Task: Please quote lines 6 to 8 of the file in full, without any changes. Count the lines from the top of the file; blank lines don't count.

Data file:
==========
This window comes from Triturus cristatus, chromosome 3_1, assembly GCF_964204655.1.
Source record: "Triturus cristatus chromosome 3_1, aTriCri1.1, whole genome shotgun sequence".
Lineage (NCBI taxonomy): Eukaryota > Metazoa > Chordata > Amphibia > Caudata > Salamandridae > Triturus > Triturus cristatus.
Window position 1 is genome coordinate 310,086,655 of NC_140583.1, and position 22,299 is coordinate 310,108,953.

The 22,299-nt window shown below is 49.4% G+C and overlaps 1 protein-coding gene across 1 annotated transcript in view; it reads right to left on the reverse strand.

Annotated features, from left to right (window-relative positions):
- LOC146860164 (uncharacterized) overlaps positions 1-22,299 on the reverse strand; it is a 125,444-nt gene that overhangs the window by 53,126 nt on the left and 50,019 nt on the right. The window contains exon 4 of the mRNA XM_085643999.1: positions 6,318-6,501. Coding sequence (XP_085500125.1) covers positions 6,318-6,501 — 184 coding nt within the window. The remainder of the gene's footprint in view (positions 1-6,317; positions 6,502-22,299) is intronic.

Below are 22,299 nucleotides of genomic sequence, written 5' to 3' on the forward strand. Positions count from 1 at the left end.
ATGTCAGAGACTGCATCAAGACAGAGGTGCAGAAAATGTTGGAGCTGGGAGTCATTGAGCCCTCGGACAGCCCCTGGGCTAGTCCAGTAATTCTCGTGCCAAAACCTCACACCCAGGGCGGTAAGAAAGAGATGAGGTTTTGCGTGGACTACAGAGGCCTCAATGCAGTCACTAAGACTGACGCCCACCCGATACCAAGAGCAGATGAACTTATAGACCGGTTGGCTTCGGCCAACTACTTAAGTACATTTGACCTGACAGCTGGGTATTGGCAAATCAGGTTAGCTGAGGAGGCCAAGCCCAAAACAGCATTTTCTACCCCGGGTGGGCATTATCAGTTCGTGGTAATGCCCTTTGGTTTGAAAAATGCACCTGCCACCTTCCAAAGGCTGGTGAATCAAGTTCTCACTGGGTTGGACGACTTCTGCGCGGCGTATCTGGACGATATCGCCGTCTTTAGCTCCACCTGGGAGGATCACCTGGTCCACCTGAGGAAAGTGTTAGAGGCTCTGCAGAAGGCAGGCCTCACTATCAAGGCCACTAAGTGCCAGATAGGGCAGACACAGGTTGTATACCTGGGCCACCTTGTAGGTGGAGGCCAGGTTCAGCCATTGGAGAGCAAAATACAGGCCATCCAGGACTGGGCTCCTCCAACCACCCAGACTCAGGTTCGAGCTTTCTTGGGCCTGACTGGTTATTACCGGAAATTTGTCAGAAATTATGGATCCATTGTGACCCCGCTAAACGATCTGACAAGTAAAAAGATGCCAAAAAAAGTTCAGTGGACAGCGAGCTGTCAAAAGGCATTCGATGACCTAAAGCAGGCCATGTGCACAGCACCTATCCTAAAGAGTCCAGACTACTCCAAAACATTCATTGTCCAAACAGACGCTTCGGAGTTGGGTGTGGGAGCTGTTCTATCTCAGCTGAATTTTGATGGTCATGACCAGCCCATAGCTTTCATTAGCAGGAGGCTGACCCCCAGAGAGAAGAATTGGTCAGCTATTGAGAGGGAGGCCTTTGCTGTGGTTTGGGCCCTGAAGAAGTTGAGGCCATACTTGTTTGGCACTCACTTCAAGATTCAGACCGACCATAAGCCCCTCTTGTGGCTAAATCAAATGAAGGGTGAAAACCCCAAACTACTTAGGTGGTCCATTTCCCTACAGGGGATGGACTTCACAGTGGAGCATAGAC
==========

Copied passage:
Annotated features, from left to right (window-relative positions):
- LOC146860164 (uncharacterized) overlaps positions 1-22,299 on the reverse strand; it is a 125,444-nt gene that overhangs the window by 53,126 nt on the left and 50,019 nt on the right. The window contains exon 4 of the mRNA XM_085643999.1: positions 6,318-6,501. Coding sequence (XP_085500125.1) covers positions 6,318-6,501 — 184 coding nt within the window. The remainder of the gene's footprint in view (positions 1-6,317; positions 6,502-22,299) is intronic.

Below are 22,299 nucleotides of genomic sequence, written 5' to 3' on the forward strand. Positions count from 1 at the left end.